Marquette faculty, staff prepare for students returning to campus

Students+will+be+required+to+wear+masks+in+every+university+building.+

Photo by Zach Bukowski

Students will be required to wear masks in every university building.

Since the university’s closure March 18, Marquette has dedicated an entire COVID-19 taskforce to take on the responsibility of ensuring campus safety for students to return. It has taken into account student, faculty and staff voices into the decision.

Marquette University announced Aug. 5 that classes will begin Wednesday, Aug. 26 after months of meetings and town halls.

However, after many major campuses, including the University of North Carolina – Chapel Hill, University of Notre Dame and Michigan State University, shifted to online formats after surges in cases, university leaders have reminded students what is currently at stake.

“We all need to understand the seriousness with which you, and every member of the Marquette community, must take our public health and safety requirements,” University President Michael Lovell said in a letter addressed to students. “We’re seeing at college campuses across the country that mistakes by a few are having large impacts on many.”

Lovell said in his letter that he encouraged students to participate in less risky outdoor activities and university-sponsored events that maintain social distancing.

“Certainly, recent events illustrate the challenge that we are facing,” John Mantsch, professor and chair of Marquette’s Biomedical Sciences Department, said. “While every situation is different, it ultimately is going to come down to student behavior and choices.”

He said that a majority of transmission will likely occur off-campus. Students will have to think not just about the value of in-person education, but the well-being of others. Mantsch said that the best way to demonstrate that appreciation is by abiding by guidelines set in place by the university and Milwaukee, like wearing a mask and social distancing.

Mantsch also said that because of the university’s classroom and IT infrastructure, faculty training and student support put in place because of the pandemic, the university is generally prepared to provide safe instruction. He also said that sufficient testing and contract tracing, personal protective equipment supply, and ample space to quarantine play a big role in whether or not the university is ready to ensure that safe instruction.

“The best that we can do right now is wait and see and be prepared to pivot as needed,” said Mantsch.

Tom Hansberger, a graduate student in the College of Arts & Sciences and member of the Academic Worker’s Union said that the university’s response to the coronavirus pandemic is “not adequate.”

Hansberger said that the university’s decision to not test every students upon arrival and their choice to only test students who are symptomatic and those who have been in contact with those who are infected is ineffectual.

“Something that would be a much better coronavirus response plan would be … testing everyone on campus, twice a week,” Hansberger said.

Hansberger also said the response has been inadequate due to poor communication between students, staff and administration on the choice to opt-out of in-person instruction.

He also expressed concern for himself and other co-workers who are graduate assistants or non-tenured faculty. Some may not have health insurance and are still being asked to teach in-person amidst a global pandemic.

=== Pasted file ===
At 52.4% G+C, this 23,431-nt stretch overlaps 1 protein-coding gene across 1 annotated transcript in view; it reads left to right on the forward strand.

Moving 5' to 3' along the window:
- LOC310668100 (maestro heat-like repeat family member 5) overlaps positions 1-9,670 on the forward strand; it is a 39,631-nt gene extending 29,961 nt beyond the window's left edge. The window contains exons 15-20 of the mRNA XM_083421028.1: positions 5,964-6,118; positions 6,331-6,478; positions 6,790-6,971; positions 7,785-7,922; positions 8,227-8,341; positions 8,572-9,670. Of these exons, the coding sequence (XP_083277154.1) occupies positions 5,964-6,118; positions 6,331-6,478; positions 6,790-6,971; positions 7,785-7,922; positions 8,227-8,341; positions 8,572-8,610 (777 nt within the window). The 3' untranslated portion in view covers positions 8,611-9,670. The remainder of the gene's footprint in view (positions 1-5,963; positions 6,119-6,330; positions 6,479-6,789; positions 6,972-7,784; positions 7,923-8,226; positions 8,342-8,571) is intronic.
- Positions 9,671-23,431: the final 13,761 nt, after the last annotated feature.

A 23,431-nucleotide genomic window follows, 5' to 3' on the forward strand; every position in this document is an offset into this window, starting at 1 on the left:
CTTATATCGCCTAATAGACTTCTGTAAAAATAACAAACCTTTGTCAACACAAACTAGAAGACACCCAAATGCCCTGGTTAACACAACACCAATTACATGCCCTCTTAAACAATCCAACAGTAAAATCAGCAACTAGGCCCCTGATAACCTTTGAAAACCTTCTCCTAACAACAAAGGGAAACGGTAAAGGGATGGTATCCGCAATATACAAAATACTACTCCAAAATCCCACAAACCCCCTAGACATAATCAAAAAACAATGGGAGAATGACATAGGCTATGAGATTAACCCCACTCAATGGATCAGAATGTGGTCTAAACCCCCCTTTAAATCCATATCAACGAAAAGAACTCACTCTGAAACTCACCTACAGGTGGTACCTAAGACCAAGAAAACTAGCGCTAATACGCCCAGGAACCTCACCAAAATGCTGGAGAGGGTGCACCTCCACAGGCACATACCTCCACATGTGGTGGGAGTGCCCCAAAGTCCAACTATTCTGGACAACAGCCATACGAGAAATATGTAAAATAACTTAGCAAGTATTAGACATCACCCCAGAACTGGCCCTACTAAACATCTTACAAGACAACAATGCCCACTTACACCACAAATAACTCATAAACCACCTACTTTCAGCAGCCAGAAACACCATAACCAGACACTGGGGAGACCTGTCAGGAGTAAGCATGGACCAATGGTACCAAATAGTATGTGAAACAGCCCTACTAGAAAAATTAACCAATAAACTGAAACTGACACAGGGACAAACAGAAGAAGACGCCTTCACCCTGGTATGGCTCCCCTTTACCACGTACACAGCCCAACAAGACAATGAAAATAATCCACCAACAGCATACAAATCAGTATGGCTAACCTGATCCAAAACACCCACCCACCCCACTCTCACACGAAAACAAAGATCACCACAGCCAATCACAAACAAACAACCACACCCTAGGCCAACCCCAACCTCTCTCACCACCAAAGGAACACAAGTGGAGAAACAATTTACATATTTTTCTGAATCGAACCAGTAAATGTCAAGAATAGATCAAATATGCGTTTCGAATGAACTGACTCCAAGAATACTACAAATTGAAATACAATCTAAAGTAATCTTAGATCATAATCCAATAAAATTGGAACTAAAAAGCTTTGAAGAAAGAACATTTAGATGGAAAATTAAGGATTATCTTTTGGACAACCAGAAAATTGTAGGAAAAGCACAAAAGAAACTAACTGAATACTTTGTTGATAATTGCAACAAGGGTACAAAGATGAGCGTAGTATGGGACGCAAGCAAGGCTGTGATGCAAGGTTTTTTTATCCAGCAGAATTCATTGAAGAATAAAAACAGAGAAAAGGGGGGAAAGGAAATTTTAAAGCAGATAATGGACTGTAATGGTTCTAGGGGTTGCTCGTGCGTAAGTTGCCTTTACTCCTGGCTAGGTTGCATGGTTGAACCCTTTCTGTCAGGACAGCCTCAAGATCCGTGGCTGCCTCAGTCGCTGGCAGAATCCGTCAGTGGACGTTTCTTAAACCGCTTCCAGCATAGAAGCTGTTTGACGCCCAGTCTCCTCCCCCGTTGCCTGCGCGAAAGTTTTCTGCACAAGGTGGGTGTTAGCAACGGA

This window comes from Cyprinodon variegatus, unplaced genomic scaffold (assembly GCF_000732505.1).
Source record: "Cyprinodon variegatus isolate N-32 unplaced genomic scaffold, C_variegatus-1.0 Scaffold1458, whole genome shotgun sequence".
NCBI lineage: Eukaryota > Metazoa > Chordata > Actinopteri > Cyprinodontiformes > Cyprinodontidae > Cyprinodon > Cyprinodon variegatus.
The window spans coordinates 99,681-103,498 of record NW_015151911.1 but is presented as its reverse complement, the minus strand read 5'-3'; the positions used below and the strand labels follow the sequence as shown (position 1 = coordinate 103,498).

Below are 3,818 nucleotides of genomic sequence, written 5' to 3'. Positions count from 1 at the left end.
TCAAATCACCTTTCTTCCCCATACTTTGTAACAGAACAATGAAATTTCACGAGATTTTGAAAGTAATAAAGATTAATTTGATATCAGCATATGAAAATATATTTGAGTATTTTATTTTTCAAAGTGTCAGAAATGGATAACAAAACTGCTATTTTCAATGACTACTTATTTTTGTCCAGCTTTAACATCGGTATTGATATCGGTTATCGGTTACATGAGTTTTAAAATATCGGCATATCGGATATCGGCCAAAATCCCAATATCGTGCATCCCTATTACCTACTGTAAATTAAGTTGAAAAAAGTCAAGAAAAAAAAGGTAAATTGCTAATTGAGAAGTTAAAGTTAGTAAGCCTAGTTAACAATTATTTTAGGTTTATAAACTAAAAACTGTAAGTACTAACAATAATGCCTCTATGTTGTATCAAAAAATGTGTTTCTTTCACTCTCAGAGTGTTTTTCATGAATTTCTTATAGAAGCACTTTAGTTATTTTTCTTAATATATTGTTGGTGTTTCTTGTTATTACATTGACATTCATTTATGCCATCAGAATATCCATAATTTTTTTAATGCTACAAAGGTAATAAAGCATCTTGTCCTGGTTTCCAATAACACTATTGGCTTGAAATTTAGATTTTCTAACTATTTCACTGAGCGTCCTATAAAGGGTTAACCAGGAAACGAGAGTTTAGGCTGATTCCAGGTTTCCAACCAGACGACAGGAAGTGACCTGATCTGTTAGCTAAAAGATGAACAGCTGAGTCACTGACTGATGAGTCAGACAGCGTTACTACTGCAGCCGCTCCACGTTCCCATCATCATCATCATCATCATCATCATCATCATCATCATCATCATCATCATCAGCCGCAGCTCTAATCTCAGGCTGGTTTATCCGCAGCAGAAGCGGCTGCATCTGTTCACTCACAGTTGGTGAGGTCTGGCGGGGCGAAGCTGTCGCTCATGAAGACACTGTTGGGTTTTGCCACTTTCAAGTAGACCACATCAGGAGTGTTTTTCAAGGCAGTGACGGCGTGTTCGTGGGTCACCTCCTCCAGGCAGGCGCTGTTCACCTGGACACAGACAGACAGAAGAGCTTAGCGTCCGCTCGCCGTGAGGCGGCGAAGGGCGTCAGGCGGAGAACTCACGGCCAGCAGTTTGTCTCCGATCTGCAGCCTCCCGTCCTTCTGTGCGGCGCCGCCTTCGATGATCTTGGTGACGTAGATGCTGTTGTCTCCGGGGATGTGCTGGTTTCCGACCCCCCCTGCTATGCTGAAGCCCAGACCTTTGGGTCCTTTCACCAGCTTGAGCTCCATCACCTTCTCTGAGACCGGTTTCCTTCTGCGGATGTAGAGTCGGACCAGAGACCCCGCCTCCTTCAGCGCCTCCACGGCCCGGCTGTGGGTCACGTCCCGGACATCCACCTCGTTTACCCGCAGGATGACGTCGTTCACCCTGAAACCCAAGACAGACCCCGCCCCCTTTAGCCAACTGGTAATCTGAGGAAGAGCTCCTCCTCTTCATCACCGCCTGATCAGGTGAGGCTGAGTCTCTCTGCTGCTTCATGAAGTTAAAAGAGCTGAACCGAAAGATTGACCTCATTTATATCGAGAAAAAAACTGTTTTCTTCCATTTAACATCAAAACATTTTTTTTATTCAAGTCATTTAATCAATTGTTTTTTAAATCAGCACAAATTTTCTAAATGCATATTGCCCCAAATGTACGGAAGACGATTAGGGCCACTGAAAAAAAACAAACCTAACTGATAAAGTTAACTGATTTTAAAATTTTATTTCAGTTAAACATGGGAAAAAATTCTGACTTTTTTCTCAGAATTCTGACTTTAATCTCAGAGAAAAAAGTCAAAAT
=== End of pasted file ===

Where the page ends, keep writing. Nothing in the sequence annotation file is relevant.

“They’re taking the lions share of the risk,” Hansberger said. “That’s just absurd.”

The University of Notre Dame tested all of their students before allowing them to return to campus and within 8 days, and still transitioned to an entirely online format. Due to Marquette’s decision to not test students, Hansberger said he expects Marquette to see the same fate.

“It’s unimaginable that the results would be any different at Marquette when other universities have reopened with a hybrid model with … even more stringent safety measure (than Marquette) and still have large enough outbreaks of hundreds of people, that have forced them to take their entire semester online,” Hansberger said. “I think it’s important to remember that we in Milwaukee have more cases and a higher rate of the spread than when we originally shut down in March.”

The number of cases the city of Milwaukee on March 18, when the university shut down, was 34. As of Monday, that number is over 23,000 confirmed cases.

James Friel, associate director of Recreational Sports, is making sure the Rec Center and RecPlex are safe for students as soon as they return to campus by working closely with the COVID-19 response team.

Currently, social distancing and masks are required within the buildings at all times. Normal semester hours resumed Aug. 24, and recreational sports resumed Aug. 21.

“Much like moving into a residence hall, dining in a cafeteria or hanging out at the AMU, there are risks coming to our recreational facilities during a pandemic,” Friel said. “However, we have taken several steps to make it a safer place and to reduce the risk of any spread.”

Friel said that is very important for students to show “cura personalis” during this time and that students can trust that Marquette University Recreational Sports will be doing their best to ensure everyone is safe on campus.

“You can’t see our smiles under our masks, but we are very happy you are back on campus,” Friel said.

This story was written by Benjamin Wells. He can be reached at benjamin.wells@marquette.edu.